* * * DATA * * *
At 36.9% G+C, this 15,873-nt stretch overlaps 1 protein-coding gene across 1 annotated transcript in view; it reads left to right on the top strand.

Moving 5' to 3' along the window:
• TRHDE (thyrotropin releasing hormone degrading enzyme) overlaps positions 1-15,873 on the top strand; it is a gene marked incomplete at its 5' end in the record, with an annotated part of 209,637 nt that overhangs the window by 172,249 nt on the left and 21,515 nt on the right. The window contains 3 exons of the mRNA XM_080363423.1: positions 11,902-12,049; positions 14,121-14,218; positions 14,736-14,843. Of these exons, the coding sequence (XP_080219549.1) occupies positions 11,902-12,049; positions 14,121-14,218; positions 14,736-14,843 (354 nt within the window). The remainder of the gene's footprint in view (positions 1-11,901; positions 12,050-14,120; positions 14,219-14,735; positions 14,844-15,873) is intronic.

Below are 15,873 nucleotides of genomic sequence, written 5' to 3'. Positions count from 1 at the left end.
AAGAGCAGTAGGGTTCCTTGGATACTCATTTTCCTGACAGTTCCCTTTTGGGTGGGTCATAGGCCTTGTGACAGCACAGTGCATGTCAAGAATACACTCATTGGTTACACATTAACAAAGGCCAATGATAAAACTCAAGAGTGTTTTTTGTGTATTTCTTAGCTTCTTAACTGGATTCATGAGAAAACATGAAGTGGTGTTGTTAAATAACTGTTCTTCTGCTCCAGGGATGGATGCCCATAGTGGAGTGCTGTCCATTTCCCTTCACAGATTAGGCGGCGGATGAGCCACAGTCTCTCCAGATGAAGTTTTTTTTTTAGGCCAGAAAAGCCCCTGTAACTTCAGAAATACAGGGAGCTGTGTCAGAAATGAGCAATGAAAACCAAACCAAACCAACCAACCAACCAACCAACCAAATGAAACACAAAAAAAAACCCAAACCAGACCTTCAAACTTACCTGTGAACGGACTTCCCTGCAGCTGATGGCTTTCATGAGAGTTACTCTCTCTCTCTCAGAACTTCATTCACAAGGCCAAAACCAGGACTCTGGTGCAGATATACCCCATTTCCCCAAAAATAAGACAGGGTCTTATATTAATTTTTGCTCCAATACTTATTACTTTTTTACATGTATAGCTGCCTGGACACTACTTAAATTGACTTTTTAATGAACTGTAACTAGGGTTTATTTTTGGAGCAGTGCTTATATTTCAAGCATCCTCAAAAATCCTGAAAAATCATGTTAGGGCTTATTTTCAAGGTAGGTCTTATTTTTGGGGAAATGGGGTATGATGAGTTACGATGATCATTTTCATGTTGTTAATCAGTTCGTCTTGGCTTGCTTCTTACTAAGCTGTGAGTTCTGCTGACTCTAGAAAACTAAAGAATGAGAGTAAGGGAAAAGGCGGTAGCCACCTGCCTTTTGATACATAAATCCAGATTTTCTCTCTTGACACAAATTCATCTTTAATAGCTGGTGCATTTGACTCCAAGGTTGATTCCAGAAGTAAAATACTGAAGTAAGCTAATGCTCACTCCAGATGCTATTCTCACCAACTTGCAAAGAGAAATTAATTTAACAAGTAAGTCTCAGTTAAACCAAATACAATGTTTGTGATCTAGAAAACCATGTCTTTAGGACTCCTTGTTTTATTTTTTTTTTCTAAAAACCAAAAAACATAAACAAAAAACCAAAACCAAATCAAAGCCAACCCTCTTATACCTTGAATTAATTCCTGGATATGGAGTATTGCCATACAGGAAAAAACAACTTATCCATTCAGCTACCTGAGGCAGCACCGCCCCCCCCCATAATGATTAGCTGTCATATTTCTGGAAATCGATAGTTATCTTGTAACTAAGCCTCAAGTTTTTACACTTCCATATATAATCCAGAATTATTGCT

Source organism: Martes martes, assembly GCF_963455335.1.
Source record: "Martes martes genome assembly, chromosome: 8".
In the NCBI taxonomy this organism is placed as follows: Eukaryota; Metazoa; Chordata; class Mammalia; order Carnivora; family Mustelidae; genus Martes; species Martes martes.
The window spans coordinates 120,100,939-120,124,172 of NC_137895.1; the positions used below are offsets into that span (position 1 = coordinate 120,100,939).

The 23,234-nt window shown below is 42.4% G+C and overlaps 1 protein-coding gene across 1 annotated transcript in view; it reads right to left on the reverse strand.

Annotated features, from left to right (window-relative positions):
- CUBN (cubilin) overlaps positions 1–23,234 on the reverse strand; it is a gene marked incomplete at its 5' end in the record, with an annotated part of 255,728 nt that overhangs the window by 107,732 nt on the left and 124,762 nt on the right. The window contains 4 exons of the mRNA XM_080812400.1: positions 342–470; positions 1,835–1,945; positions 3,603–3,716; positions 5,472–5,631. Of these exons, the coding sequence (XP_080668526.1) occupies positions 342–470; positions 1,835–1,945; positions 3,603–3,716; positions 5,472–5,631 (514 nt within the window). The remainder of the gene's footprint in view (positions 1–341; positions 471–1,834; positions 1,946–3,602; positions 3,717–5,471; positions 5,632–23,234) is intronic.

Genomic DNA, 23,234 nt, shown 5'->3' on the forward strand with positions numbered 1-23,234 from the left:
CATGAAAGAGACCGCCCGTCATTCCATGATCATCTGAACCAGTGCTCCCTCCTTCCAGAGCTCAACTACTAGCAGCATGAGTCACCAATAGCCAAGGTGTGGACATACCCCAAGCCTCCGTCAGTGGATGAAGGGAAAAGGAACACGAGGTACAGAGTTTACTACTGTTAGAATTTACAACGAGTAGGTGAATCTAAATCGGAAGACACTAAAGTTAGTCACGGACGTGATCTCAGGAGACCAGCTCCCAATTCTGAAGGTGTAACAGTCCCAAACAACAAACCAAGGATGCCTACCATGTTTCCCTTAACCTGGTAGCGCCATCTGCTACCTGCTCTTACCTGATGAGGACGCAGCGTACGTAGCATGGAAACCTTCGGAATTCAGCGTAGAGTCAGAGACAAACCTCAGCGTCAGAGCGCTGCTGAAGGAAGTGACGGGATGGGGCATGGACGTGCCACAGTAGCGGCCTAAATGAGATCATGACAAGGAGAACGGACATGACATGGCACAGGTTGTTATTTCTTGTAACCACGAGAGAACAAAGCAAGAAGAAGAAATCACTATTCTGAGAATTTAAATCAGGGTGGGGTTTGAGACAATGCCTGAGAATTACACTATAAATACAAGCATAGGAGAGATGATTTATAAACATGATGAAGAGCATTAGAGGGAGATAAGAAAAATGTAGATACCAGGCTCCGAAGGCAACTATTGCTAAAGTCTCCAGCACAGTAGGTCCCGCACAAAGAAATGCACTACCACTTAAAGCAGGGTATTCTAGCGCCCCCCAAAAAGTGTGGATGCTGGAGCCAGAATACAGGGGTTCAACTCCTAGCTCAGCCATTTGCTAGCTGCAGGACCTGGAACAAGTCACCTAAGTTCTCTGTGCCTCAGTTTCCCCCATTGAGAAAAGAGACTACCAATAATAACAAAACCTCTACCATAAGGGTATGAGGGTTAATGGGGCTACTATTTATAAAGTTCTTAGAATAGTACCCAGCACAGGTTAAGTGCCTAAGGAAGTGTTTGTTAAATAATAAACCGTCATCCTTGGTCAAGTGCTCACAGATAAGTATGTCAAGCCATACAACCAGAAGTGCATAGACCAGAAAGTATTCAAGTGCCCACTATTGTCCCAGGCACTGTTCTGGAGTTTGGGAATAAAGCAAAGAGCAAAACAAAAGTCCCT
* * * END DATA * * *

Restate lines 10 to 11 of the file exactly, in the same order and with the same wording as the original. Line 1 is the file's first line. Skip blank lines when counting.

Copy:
The 23,234-nt window shown below is 42.4% G+C and overlaps 1 protein-coding gene across 1 annotated transcript in view; it reads right to left on the reverse strand.

Annotated features, from left to right (window-relative positions):